This past summer I had the opportunity to intern in my hometown of New York City with Dolphin Entertainment founded by Bill O’Dowd, adjunct professor for the Department of Cinema and Interactive Media (CIM). Dolphin is located on Third Avenue and shares the office of 42 West, an entertainment-based public relations firm. Working under the direct supervision of Emerson Davis, director of development and production, I was able to learn the ropes of production development processes through first-hand experiences.

I commuted into Manhattan from Long Island three days a week. Each morning, I was given scripts and literature to read, ideas to brainstorm and build on, and other tasks to complete for the day. CIM courses are not required courses for my Media Management major, and as a varsity student-athlete at The U, my schedule didn’t allow much flexibility to select courses outside of the Department of Journalism and Media Management. Thus, this internship offered me the first direct exposure to the world of film, including the ins and outs of development and the general scope of the industry.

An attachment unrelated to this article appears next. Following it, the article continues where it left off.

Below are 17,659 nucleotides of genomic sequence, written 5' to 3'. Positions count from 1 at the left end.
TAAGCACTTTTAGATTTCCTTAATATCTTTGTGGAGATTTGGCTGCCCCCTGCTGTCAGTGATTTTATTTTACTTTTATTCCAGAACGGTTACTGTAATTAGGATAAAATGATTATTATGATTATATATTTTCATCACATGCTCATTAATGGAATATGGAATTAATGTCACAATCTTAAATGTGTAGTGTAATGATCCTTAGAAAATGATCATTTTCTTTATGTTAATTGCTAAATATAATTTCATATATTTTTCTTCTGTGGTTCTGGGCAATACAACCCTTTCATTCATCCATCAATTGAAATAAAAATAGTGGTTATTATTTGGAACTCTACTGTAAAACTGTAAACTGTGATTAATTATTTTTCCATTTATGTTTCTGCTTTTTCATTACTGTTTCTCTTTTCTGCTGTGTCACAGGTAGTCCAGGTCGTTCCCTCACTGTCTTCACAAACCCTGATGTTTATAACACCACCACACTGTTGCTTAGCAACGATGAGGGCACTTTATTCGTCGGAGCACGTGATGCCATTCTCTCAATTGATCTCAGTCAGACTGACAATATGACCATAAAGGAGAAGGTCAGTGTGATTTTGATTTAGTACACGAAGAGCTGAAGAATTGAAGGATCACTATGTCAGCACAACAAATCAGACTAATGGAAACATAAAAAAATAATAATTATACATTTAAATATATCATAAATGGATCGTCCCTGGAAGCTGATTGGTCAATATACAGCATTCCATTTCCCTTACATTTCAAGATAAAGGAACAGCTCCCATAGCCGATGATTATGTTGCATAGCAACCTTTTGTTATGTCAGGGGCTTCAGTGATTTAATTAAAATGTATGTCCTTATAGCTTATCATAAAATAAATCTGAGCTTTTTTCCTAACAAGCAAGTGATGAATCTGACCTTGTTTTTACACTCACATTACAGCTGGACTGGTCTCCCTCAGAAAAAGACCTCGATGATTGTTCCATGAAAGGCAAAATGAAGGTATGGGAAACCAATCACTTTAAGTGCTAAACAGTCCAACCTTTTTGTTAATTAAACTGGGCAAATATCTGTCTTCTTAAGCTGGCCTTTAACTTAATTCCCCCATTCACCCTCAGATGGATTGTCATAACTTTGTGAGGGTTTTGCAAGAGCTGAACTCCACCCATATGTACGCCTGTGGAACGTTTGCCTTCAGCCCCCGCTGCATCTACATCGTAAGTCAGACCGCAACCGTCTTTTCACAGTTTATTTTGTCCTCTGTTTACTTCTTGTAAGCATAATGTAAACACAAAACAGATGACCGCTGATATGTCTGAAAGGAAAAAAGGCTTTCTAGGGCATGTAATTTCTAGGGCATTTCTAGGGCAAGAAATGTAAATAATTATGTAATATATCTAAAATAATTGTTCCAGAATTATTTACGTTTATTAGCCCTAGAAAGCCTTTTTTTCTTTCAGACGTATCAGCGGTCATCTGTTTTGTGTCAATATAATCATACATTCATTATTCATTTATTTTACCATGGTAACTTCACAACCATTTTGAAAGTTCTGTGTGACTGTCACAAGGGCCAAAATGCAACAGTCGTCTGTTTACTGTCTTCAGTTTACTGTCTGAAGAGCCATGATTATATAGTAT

Being given scripts to read that were sent in to Dolphin by writers was one of the most enjoyable elements of my internship. Taking script and line notes to analyze and delve into plotlines and characters forced me to view films and their development in an entirely different light. Creating cast and director lists allowed me to understand how important it is to be careful and diligent in selecting the key project participants because one simple change can truly alter the integrity of the story.

The research projects I completed were also extremely interesting because, again, I was able to contribute and give the team I worked with an “outside” perspective that they may not have considered before.

The most valuable part of working in the office was being able to vet real, potential projects that the company was considering optioning or developing, as opposed to working on exercises or mundane and typical “intern” tasks. I learned many of the skills that I developed during this past summer by practicing them on the job, and, to me, this serious hands-on involvement led to a high return that would be unattainable in a classroom setting.

Demetra Vlahos is a senior majoring in Media Management.